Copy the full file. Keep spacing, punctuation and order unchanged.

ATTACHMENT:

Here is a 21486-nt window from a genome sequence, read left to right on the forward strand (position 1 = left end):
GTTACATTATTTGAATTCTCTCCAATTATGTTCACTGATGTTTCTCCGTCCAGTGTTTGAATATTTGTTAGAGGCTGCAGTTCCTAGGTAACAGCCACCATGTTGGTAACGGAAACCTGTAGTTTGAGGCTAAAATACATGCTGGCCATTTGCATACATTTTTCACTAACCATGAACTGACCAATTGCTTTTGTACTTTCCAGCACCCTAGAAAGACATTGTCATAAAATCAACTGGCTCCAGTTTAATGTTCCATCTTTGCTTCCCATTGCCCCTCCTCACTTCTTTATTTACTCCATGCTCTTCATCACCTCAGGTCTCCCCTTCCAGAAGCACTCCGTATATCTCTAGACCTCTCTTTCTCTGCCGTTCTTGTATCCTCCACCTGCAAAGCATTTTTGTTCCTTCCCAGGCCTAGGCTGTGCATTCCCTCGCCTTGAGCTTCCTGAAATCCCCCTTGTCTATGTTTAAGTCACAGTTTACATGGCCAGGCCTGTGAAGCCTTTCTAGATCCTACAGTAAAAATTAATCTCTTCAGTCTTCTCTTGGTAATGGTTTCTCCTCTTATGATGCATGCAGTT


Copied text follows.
Here is a 21486-nt window from a genome sequence, read left to right on the forward strand (position 1 = left end):
GTTACATTATTTGAATTCTCTCCAATTATGTTCACTGATGTTTCTCCGTCCAGTGTTTGAATATTTGTTAGAGGCTGCAGTTCCTAGGTAACAGCCACCATGTTGGTAACGGAAACCTGTAGTTTGAGGCTAAAATACATGCTGGCCATTTGCATACATTTTTCACTAACCATGAACTGACCAATTGCTTTTGTACTTTCCAGCACCCTAGAAAGACATTGTCATAAAATCAACTGGCTCCAGTTTAATGTTCCATCTTTGCTTCCCATTGCCCCTCCTCACTTCTTTATTTACTCCATGCTCTTCATCACCTCAGGTCTCCCCTTCCAGAAGCACTCCGTATATCTCTAGACCTCTCTTTCTCTGCCGTTCTTGTATCCTCCACCTGCAAAGCATTTTTGTTCCTTCCCAGGCCTAGGCTGTGCATTCCCTCGCCTTGAGCTTCCTGAAATCCCCCTTGTCTATGTTTAAGTCACAGTTTACATGGCCAGGCCTGTGAAGCCTTTCTAGATCCTACAGTAAAAATTAATCTCTTCAGTCTTCTCTTGGTAATGGTTTCTCCTCTTATGATGCATGCAGTT